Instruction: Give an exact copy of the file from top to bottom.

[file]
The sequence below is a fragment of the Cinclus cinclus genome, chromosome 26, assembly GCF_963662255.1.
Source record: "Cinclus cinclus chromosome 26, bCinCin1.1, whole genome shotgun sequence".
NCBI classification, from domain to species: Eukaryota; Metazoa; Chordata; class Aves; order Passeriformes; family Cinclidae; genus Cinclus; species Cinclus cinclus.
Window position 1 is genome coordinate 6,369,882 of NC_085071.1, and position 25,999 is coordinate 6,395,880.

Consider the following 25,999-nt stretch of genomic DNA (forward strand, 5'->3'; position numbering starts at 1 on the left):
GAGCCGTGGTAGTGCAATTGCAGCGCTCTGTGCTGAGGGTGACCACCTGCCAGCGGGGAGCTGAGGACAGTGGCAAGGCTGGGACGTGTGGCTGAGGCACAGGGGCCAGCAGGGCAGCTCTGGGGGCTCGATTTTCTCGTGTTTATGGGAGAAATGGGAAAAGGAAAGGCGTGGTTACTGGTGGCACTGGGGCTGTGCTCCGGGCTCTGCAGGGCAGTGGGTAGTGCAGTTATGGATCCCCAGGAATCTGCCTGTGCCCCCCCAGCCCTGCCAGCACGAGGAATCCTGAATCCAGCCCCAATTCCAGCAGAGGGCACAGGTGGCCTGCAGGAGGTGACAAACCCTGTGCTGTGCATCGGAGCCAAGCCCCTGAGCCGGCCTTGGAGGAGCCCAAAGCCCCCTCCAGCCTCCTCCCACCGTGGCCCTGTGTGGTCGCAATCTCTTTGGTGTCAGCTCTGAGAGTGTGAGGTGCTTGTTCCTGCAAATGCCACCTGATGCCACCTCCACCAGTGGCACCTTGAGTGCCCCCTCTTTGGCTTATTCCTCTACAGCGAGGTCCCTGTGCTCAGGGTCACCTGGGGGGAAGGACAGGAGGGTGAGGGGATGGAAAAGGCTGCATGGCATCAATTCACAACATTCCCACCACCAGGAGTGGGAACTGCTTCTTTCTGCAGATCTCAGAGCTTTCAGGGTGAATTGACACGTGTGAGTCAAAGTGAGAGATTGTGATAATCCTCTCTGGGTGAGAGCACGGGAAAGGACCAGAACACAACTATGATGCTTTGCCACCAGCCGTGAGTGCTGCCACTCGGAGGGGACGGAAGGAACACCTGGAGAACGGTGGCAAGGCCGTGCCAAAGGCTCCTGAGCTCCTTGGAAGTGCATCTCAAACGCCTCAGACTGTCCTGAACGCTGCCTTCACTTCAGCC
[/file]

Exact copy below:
The sequence below is a fragment of the Cinclus cinclus genome, chromosome 26, assembly GCF_963662255.1.
Source record: "Cinclus cinclus chromosome 26, bCinCin1.1, whole genome shotgun sequence".
NCBI classification, from domain to species: Eukaryota; Metazoa; Chordata; class Aves; order Passeriformes; family Cinclidae; genus Cinclus; species Cinclus cinclus.
Window position 1 is genome coordinate 6,369,882 of NC_085071.1, and position 25,999 is coordinate 6,395,880.

Consider the following 25,999-nt stretch of genomic DNA (forward strand, 5'->3'; position numbering starts at 1 on the left):
GAGCCGTGGTAGTGCAATTGCAGCGCTCTGTGCTGAGGGTGACCACCTGCCAGCGGGGAGCTGAGGACAGTGGCAAGGCTGGGACGTGTGGCTGAGGCACAGGGGCCAGCAGGGCAGCTCTGGGGGCTCGATTTTCTCGTGTTTATGGGAGAAATGGGAAAAGGAAAGGCGTGGTTACTGGTGGCACTGGGGCTGTGCTCCGGGCTCTGCAGGGCAGTGGGTAGTGCAGTTATGGATCCCCAGGAATCTGCCTGTGCCCCCCCAGCCCTGCCAGCACGAGGAATCCTGAATCCAGCCCCAATTCCAGCAGAGGGCACAGGTGGCCTGCAGGAGGTGACAAACCCTGTGCTGTGCATCGGAGCCAAGCCCCTGAGCCGGCCTTGGAGGAGCCCAAAGCCCCCTCCAGCCTCCTCCCACCGTGGCCCTGTGTGGTCGCAATCTCTTTGGTGTCAGCTCTGAGAGTGTGAGGTGCTTGTTCCTGCAAATGCCACCTGATGCCACCTCCACCAGTGGCACCTTGAGTGCCCCCTCTTTGGCTTATTCCTCTACAGCGAGGTCCCTGTGCTCAGGGTCACCTGGGGGGAAGGACAGGAGGGTGAGGGGATGGAAAAGGCTGCATGGCATCAATTCACAACATTCCCACCACCAGGAGTGGGAACTGCTTCTTTCTGCAGATCTCAGAGCTTTCAGGGTGAATTGACACGTGTGAGTCAAAGTGAGAGATTGTGATAATCCTCTCTGGGTGAGAGCACGGGAAAGGACCAGAACACAACTATGATGCTTTGCCACCAGCCGTGAGTGCTGCCACTCGGAGGGGACGGAAGGAACACCTGGAGAACGGTGGCAAGGCCGTGCCAAAGGCTCCTGAGCTCCTTGGAAGTGCATCTCAAACGCCTCAGACTGTCCTGAACGCTGCCTTCACTTCAGCC